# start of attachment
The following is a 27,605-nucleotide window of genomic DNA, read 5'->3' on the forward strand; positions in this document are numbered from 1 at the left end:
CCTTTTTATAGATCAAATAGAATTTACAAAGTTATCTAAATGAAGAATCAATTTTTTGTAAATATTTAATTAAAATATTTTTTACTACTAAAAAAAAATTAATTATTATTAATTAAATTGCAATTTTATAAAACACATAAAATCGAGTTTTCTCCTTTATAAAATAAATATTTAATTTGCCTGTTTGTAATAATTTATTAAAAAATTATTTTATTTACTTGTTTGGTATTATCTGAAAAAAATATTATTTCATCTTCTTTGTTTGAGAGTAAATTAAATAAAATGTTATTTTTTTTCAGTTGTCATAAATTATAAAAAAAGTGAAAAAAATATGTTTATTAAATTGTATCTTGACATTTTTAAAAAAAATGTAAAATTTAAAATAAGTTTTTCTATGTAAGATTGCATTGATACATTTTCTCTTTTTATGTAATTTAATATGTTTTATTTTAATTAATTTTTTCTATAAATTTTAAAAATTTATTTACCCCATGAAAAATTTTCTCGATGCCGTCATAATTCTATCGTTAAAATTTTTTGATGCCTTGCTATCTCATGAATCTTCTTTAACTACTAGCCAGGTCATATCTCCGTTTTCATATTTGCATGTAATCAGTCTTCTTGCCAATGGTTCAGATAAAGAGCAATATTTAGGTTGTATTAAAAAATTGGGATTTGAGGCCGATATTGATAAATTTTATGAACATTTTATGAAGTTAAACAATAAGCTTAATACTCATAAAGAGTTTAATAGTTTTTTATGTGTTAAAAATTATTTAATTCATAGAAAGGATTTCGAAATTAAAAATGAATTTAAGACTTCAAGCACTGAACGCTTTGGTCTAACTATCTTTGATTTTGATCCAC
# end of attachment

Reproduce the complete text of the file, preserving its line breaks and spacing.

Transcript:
The following is a 27,605-nucleotide window of genomic DNA, read 5'->3' on the forward strand; positions in this document are numbered from 1 at the left end:
CCTTTTTATAGATCAAATAGAATTTACAAAGTTATCTAAATGAAGAATCAATTTTTTGTAAATATTTAATTAAAATATTTTTTACTACTAAAAAAAAATTAATTATTATTAATTAAATTGCAATTTTATAAAACACATAAAATCGAGTTTTCTCCTTTATAAAATAAATATTTAATTTGCCTGTTTGTAATAATTTATTAAAAAATTATTTTATTTACTTGTTTGGTATTATCTGAAAAAAATATTATTTCATCTTCTTTGTTTGAGAGTAAATTAAATAAAATGTTATTTTTTTTCAGTTGTCATAAATTATAAAAAAAGTGAAAAAAATATGTTTATTAAATTGTATCTTGACATTTTTAAAAAAAATGTAAAATTTAAAATAAGTTTTTCTATGTAAGATTGCATTGATACATTTTCTCTTTTTATGTAATTTAATATGTTTTATTTTAATTAATTTTTTCTATAAATTTTAAAAATTTATTTACCCCATGAAAAATTTTCTCGATGCCGTCATAATTCTATCGTTAAAATTTTTTGATGCCTTGCTATCTCATGAATCTTCTTTAACTACTAGCCAGGTCATATCTCCGTTTTCATATTTGCATGTAATCAGTCTTCTTGCCAATGGTTCAGATAAAGAGCAATATTTAGGTTGTATTAAAAAATTGGGATTTGAGGCCGATATTGATAAATTTTATGAACATTTTATGAAGTTAAACAATAAGCTTAATACTCATAAAGAGTTTAATAGTTTTTTATGTGTTAAAAATTATTTAATTCATAGAAAGGATTTCGAAATTAAAAATGAATTTAAGACTTCAAGCACTGAACGCTTTGGTCTAACTATCTTTGATTTTGATCCAC